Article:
Graphed data are shown in Figure 1. The ordinate on the left of the graph shows the number of response components demonstrated by each child during probe trials and corresponds to the closed circles. The ordinate on the right of the graph shows the percentage of correct responses made by each child during training sessions and corresponds to the closed triangles. The abscissa shows the number of probe and training sessions conducted (one single trial probe session and one training session per day).

The study progressed through five phases: (a) baseline data collected during the daily and weekly community probe trials; (b) daily constant time delay training in a classroom simulation with concurrent measurement in the daily, community probe trials; (c) daily in vivo constant-time-delay training conducted after daily, community probe trials; (d) daily generalization probe trials; and (e) weekly maintenance probe trials. Figure 1 shows all children's data for these five phases. As shown in the figure (left ordinate, closed circles), none of the children performed the five components of the response during the daily and weekly, community probe trials before intervention. Two noncritical components (i.e., saying "no" within 3 s with no motor movement) were displayed by James on one probe trial and by Mark on six probe trials.

Implementation of the constant-time-delay training in the classroom resulted in two findings. First, all children rapidly acquired the five-component target response during classroom simulation instruction and maintained high levels of correct responding throughout the condition. James required three sessions to reach 100% unprompted correct performance; Alex required five sessions; Mark required three sessions; and Craig required one session. Second, partial increases in the number of correct responses in the daily, community probe sessions occurred for three of the four children. James performed the verbal components of the response but did not display the motor components of turning away and moving toward the teacher, the two critical safety responses. Alex showed initial increases of the five-component response, but performance was variable and did not maintain. Mark's pattern of performance was similar; an initial increase was noted but did not maintain. Craig's performance in daily probe sessions was not changed as a result of classroom training.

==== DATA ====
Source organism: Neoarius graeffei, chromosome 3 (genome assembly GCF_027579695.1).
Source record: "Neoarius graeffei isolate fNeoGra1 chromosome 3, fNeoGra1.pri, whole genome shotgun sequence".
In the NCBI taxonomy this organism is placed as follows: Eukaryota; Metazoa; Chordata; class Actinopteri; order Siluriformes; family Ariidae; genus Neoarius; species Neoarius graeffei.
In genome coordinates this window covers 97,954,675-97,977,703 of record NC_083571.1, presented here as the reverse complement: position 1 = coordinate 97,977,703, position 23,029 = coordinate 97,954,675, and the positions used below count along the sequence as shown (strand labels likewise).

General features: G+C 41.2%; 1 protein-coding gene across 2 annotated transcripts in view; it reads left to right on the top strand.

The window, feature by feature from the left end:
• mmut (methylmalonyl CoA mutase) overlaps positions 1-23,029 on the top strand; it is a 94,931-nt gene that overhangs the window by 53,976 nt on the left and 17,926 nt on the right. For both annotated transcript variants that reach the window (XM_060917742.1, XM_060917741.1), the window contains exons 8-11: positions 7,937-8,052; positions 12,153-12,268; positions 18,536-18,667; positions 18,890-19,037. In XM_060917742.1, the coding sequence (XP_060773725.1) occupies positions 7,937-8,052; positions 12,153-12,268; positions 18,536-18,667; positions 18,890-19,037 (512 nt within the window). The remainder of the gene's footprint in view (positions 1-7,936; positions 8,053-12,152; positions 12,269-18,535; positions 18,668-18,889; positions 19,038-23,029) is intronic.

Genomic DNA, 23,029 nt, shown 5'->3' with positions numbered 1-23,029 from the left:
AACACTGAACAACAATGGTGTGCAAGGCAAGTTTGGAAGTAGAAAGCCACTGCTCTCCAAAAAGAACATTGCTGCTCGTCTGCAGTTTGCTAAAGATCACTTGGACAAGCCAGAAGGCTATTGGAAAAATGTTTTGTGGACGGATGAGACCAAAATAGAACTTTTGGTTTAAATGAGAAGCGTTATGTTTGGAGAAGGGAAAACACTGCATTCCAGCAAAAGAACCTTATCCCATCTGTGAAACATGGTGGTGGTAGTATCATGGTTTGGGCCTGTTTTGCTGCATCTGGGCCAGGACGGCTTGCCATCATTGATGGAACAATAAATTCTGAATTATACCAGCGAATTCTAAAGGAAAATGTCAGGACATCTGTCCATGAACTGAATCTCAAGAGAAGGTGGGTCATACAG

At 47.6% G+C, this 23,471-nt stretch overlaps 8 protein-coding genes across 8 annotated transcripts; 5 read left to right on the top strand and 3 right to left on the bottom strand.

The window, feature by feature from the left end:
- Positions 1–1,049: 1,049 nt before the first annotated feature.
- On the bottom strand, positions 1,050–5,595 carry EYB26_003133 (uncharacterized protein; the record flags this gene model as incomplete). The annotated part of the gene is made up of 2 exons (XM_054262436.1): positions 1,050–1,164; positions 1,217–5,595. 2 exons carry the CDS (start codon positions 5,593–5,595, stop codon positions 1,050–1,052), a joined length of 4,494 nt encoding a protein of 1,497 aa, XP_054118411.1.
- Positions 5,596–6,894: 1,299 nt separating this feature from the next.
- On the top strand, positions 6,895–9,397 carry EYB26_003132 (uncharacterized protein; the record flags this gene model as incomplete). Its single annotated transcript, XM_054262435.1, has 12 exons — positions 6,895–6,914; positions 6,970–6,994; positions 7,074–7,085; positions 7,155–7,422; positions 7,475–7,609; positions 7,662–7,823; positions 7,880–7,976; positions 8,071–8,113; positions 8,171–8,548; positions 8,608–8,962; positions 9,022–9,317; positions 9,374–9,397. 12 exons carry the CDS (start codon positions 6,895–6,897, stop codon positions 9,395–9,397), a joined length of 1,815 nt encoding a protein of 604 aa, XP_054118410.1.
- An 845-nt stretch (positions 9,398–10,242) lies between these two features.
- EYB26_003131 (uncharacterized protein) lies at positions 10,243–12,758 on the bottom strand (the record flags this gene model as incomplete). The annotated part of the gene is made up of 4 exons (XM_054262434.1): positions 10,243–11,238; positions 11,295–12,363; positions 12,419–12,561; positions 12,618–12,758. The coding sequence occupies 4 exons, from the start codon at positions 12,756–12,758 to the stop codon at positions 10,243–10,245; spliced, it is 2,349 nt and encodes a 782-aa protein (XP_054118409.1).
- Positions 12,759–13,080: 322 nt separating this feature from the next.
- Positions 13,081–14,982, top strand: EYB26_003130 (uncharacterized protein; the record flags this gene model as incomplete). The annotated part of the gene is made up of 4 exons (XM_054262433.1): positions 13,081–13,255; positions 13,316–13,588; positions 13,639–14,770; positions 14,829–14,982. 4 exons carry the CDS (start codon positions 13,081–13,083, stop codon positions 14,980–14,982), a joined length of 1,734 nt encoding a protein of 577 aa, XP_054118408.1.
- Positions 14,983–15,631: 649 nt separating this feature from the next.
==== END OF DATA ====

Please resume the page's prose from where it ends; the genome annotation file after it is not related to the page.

Because of the lack of complete performance and lack of maintenance during the daily, community probe trials, the constant-time-delay training was implemented in community probe sites (in vivo). These training sessions followed each daily probe trial. Children's performance on training trials during in vivo sessions was characterized by 100% unprompted correct performance; however, some decrement in responding occurred for Alex, Mark, and Craig during initial sessions. The in vivo training also resulted in increases during subsequent daily, community probe trials.

For James, two in vivo training sessions resulted in the complete five-component response during daily probe trials. However, when generalization trials were implemented, only partial generalization occurred. One additional in vivo session was implemented, which resulted in complete generalization that maintained across 3.5 months. For Alex, in vivo training resulted in performance of the five-component response on the daily probe trials, but that performance was variable and negatively affected by absences. After six in vivo sessions, Alex consistently performed the motor responses, but not the verbal components of the response. In the 15th in vivo session, an intensity prompt that required him to shout the verbal components during training sessions was implemented. This resulted in only two instances of the verbal behavior in daily probe trials. During the 24th in vivo training session, the number of trials was doubled and resulted in two more instances of the complete five-component response on the daily probe trials. During generalization trials, Alex performed the motor responses, but not the verbal responses. The motor responses maintained at 2- and 4-week follow-up probes. Though the verbal response is desirable, the motor responses are critical for escaping from strangers. For Mark, the in vivo training resulted in immediate increases in the complete response in the daily probe trials; however, his responses dropped after two separate absences. Continued use of in vivo training resulted in complete correct performance of the response in daily probe trials. Mark was withdrawn from the preschool program by his parents (because of school transportation problems) before generalization probe trials could be implemented. For Craig, implementation of the in vivo training resulted in complete performance of the five-component response during daily probe trials. This performance was maintained for 2 months in follow-up probes.